You start off with the Springport application, which allows you to configure and view the status of the wireless module. User profiles allow for up to three different configurations, each with different network and security settings. Also, it's not well documented, but you can use your Visor for another network login by choosing "Service" at the Network Settings menu, and selecting Options, then New. Enter your domain or workgroup name, then your user name and password for that network service.
Switching networks is then a two step process, matching the profile with the Service. Wireless security (standard 802.11b WEP security, 40 or 128 bit) can be configured in each profile, and when setting up accounts, passwords are not shown after entering them. Infrastructure and Ad-Hoc configurations are both supported. For the techies who may be interested, the Xircom uses a Cisco chipset (Aironet).
WEP Issues: I use my Visor Platinum in two different networks, both being Microsoft NT domains. At work, I connect to a Lucent AP-1000 with 128-bit WEP and MAC ACLs (Access Control List or MAC-filtering).
At home, it's a D-Link AP with 40-bit WEP. Each configuration works fine, but there are some things to watch for. When using WEP, make sure your access point is configured for HEX key values. The Xircom module will not accept ASCII or "PassPhrase" values.
Also, when enabling WEP on the Xircom, you'll find you are first presented with a password dialog box. This should be your network login password, for example, on my profile(s), it is my NT domain login password. Be sure to type your password in correctly, if not, WEP settings will not be saved, and you'll be asked to enter the WEP values each time you login.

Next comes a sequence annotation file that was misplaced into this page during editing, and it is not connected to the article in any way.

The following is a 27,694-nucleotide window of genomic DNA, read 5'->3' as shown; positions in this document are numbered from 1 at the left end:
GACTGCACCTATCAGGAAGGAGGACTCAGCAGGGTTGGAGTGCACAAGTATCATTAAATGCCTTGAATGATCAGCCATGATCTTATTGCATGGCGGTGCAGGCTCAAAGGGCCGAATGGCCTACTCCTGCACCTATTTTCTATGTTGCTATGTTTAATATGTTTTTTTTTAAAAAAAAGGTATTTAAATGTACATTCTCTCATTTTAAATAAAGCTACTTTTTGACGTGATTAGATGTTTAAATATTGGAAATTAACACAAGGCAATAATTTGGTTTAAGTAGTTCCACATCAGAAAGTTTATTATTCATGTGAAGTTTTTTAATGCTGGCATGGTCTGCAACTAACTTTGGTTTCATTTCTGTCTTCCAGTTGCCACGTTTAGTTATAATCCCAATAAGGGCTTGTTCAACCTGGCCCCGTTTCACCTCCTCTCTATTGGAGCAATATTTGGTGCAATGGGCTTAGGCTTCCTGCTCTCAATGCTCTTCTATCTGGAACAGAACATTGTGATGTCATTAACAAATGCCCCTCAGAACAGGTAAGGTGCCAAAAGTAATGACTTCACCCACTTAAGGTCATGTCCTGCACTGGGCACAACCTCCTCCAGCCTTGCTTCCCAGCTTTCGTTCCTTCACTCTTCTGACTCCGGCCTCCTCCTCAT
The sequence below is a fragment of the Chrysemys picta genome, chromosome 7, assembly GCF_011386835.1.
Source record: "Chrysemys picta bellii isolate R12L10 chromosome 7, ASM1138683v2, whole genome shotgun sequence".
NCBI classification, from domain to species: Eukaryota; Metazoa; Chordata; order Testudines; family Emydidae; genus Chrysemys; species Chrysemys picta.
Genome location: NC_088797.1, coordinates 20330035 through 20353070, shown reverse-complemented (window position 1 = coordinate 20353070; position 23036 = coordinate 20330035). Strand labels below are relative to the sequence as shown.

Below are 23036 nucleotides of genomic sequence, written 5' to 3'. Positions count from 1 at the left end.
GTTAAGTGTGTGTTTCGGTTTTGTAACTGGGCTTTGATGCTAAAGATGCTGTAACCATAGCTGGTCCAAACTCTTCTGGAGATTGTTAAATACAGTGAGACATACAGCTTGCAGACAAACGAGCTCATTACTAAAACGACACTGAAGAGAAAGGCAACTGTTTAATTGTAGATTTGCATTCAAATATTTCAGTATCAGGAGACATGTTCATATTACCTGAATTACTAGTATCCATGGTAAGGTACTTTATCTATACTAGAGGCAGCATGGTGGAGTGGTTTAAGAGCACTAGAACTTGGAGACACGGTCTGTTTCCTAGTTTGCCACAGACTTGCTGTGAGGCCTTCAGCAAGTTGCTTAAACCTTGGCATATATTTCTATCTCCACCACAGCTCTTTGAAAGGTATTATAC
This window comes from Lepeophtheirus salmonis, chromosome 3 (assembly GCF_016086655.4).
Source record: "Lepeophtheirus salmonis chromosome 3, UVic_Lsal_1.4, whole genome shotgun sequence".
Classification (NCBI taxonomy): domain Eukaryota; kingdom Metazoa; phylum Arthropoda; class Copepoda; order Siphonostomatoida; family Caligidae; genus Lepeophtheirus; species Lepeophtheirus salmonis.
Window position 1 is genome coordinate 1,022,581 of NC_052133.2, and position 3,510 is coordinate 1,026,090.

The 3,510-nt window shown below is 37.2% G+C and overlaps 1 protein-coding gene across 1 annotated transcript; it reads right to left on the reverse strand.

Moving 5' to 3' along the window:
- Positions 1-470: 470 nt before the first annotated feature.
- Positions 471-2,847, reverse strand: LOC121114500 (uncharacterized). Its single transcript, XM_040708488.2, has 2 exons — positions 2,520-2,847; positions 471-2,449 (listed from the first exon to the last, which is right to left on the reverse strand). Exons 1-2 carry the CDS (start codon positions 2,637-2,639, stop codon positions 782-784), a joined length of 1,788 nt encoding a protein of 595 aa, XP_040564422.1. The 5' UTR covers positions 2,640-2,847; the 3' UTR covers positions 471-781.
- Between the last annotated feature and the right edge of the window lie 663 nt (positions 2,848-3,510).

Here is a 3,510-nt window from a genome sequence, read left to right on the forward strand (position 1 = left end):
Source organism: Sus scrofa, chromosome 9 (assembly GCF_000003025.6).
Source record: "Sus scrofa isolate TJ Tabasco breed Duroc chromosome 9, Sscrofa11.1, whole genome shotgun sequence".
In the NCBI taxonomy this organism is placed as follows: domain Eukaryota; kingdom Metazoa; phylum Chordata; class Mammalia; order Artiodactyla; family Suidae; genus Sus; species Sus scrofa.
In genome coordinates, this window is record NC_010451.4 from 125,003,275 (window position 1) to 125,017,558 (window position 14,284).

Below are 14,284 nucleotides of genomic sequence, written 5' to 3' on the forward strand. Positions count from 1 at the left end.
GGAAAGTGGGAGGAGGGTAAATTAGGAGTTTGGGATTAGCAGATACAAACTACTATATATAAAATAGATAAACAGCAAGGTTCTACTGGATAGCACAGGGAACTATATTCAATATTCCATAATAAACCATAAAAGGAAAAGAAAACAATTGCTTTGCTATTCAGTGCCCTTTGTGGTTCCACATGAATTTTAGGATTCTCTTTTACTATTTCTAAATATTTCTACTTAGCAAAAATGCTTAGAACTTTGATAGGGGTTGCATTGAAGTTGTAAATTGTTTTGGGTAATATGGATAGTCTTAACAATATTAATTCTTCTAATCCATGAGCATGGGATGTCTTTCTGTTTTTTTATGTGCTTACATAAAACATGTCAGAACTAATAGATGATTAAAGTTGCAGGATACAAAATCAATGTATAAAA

Also, for network environments using enterprise-type access points that allow multi-key WEP settings and use "Key Rollover" schemes, be sure to enter in all four keys and any temporary key. In these multi-key environments, some administrators use a mixture of ASCII and HEX keys for security reasons, so this may be issue depending on which key is active. Your network administrator should be able to help you with these issues.
IP Addressing: The Xircom module allows for both dynamic and static addressing. DHCP addressing can be configured by choosing the "Dynamic" setting, under Client, Advanced, IP Address properties tab. At the same menu, you can chose "Static" and configure the Gateway and Subnet Mask values. You would think that Xircom would include the IP address value at this menu also, but instead you have to go back to Network Settings, Preferences, and Details. From there, you'll see a heading called IP Address. Enter your static address here (or check Automatic for DHCP).